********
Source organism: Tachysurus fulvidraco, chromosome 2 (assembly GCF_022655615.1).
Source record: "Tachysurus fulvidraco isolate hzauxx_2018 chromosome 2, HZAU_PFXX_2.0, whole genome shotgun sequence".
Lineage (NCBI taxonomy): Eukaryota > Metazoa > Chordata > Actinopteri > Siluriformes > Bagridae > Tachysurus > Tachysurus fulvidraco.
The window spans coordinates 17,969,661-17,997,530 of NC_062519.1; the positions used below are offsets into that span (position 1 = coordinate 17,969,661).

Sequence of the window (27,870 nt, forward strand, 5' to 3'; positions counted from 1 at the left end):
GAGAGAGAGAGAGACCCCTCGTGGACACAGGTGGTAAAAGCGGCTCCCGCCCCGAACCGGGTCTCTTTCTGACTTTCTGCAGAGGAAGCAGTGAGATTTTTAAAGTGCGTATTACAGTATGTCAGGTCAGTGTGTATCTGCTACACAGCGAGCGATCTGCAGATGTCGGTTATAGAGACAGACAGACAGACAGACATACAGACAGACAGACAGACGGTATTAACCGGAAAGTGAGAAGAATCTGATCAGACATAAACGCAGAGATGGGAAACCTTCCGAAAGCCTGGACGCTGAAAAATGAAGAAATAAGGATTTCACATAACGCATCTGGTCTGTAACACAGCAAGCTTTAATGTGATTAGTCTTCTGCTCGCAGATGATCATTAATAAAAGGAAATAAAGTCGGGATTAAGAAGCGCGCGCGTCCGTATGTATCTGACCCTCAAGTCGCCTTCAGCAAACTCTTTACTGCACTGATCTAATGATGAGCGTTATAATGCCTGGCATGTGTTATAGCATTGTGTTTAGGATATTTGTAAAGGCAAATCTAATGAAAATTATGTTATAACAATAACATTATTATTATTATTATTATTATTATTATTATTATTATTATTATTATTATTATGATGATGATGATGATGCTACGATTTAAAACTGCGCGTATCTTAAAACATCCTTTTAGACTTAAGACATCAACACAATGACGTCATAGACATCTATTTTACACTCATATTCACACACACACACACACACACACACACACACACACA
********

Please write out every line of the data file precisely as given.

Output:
Source organism: Tachysurus fulvidraco, chromosome 2 (assembly GCF_022655615.1).
Source record: "Tachysurus fulvidraco isolate hzauxx_2018 chromosome 2, HZAU_PFXX_2.0, whole genome shotgun sequence".
Lineage (NCBI taxonomy): Eukaryota > Metazoa > Chordata > Actinopteri > Siluriformes > Bagridae > Tachysurus > Tachysurus fulvidraco.
The window spans coordinates 17,969,661-17,997,530 of NC_062519.1; the positions used below are offsets into that span (position 1 = coordinate 17,969,661).

Sequence of the window (27,870 nt, forward strand, 5' to 3'; positions counted from 1 at the left end):
GAGAGAGAGAGAGACCCCTCGTGGACACAGGTGGTAAAAGCGGCTCCCGCCCCGAACCGGGTCTCTTTCTGACTTTCTGCAGAGGAAGCAGTGAGATTTTTAAAGTGCGTATTACAGTATGTCAGGTCAGTGTGTATCTGCTACACAGCGAGCGATCTGCAGATGTCGGTTATAGAGACAGACAGACAGACAGACATACAGACAGACAGACAGACGGTATTAACCGGAAAGTGAGAAGAATCTGATCAGACATAAACGCAGAGATGGGAAACCTTCCGAAAGCCTGGACGCTGAAAAATGAAGAAATAAGGATTTCACATAACGCATCTGGTCTGTAACACAGCAAGCTTTAATGTGATTAGTCTTCTGCTCGCAGATGATCATTAATAAAAGGAAATAAAGTCGGGATTAAGAAGCGCGCGCGTCCGTATGTATCTGACCCTCAAGTCGCCTTCAGCAAACTCTTTACTGCACTGATCTAATGATGAGCGTTATAATGCCTGGCATGTGTTATAGCATTGTGTTTAGGATATTTGTAAAGGCAAATCTAATGAAAATTATGTTATAACAATAACATTATTATTATTATTATTATTATTATTATTATTATTATTATTATTATTATTATGATGATGATGATGATGCTACGATTTAAAACTGCGCGTATCTTAAAACATCCTTTTAGACTTAAGACATCAACACAATGACGTCATAGACATCTATTTTACACTCATATTCACACACACACACACACACACACACACACACACACA